In most modern computers, electrons travel between transistor switches on metal wires or traces to gather process and store information. The optical computers of the future will instead use photons traveling on optical fibers or thin films to perform these functions. But entirely optical computer systems are still far into the future. Right now scientists are focusing on developing hybrids by combining electronics with photonics. Electro-optic hybrids were first made possible around 1978, when researchers realized that photons could respond to electrons through certain media such as lithium niobate (LiNbO3). To make the thin polymer films for electro-optic applications, NASA scientists dissolve a monomer (the building block of a polymer) in an organic solvent. This solution is then put into a growth cell with a quartz window. An ultraviolet lamp shining through this window creates a chemical reaction, causing a thin polymer film to deposit on the quartz.
An ultraviolet lamp causes the entire quartz surface to become coated, but shining a laser through the quartz can cause the polymer to deposit in specific patterns. Because a laser is a thin beam of focused light, it can be used to draw exact lines. A laser beam's focus can be as small as a micron-sized spot (1 micron is 1-millionth of a meter, or 1/25,000 of an inch), so scientists can deposit the organic materials on the quartz in very sophisticated patterns. By painting with light, scientists can create optical circuits that may one day replace the electronics currently used in computers.
In the optical computer of the future electronic circuits and wires will be replaced by a few optical fibers and films, making the systems more efficient with no interference, more cost effective, lighter and more compact.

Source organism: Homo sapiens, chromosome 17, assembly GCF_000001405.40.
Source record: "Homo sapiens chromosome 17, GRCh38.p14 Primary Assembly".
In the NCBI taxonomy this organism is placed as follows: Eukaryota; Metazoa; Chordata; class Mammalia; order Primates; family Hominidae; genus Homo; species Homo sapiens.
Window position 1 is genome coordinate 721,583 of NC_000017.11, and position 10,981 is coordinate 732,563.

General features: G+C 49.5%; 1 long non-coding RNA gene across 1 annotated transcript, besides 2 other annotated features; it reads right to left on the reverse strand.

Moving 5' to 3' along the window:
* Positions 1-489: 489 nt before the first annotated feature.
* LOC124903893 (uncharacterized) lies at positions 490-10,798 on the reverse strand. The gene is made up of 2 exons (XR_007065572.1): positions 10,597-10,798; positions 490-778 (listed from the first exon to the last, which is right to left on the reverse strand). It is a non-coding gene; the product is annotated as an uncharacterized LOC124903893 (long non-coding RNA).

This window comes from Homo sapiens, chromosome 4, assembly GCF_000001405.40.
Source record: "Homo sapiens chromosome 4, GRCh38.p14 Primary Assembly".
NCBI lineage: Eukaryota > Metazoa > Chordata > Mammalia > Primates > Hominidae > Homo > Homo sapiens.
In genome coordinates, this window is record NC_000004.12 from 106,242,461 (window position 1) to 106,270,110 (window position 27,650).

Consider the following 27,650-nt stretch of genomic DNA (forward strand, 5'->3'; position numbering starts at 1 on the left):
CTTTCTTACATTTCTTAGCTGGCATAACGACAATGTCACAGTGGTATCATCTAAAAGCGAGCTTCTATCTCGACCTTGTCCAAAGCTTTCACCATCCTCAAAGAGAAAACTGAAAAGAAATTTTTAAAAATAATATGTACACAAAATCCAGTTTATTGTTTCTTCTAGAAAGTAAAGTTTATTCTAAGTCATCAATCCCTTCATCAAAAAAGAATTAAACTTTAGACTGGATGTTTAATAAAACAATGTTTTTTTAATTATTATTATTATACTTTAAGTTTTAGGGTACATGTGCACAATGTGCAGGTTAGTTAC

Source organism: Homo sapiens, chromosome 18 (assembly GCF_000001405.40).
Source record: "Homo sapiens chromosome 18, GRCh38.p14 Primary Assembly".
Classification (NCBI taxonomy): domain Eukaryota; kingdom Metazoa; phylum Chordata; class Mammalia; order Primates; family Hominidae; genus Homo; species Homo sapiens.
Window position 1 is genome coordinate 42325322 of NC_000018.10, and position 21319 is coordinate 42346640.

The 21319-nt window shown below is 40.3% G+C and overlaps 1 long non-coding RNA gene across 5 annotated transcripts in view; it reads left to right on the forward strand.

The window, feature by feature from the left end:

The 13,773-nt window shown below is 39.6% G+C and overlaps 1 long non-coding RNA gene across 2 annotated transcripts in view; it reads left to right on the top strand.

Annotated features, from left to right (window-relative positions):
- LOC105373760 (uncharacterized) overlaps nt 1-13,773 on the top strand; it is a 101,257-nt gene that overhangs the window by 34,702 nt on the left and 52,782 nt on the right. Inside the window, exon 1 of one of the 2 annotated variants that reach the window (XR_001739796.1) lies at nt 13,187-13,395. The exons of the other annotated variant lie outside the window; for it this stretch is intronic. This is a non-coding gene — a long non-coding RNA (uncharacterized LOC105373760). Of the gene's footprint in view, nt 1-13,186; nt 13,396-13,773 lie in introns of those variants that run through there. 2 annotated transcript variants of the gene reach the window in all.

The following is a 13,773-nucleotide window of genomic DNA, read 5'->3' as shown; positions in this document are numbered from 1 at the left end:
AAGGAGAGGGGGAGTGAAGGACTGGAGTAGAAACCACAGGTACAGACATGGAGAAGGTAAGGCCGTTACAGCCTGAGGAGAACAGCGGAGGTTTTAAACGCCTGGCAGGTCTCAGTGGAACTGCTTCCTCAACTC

The thin films allow us to transmit information using light. And because we're working with light, we're working with the speed of light without generating as much heat as electrons. We can move information faster than electronic circuits, and without the need to remove damaging heat.
Multiple frequencies of light can travel through optical components without interference, allowing photonic devices to process multiple streams of data simultaneously. And the optical components permit a much higher data rate for any one of these streams than electrical conductors. Complex programs that take 100 to 1,000 hours to process on modern electronic computers could eventually take an hour or less on photonic computers.
The speed of computers becomes a pressing problem as electronic circuits reach their maximum limit in network communications. The growth of the Internet demands faster speeds and larger bandwidths than electronic circuits can provide. Electronic switching limits network speeds to about 50 gigabits per second (1 gigabit (GB) is 1 billion bits). Terabit speeds are already needed to accommodate the 10 to 15 percent per month growth rate of the Internet, and the increasing demand for bandwidth-intensive data such as digital video (1 TB is 1 trillion bits). All optical switching using optical materials can relieve the escalating problem of bandwidth limitations imposed by electronics.
Last year Lucent Technologies' Bell Laboratory introduced technology with the capacity to carry the entire world's Internet traffic simultaneously over a single optical cable. Optical computers will someday eliminate the need for the enormous tangle of wires used in electronic computers today. Optical computers will be more compact and yet will have faster speeds, larger bandwidths and more capabilities than modern electronic computers.
Optical components like the thin-films developed by NASA are essential for
the development of these advanced computers. By developing components for
electro-optic hybrids in the present, NASA scientists are helping to make
possible the amazing optical computers that will someday dominate the future.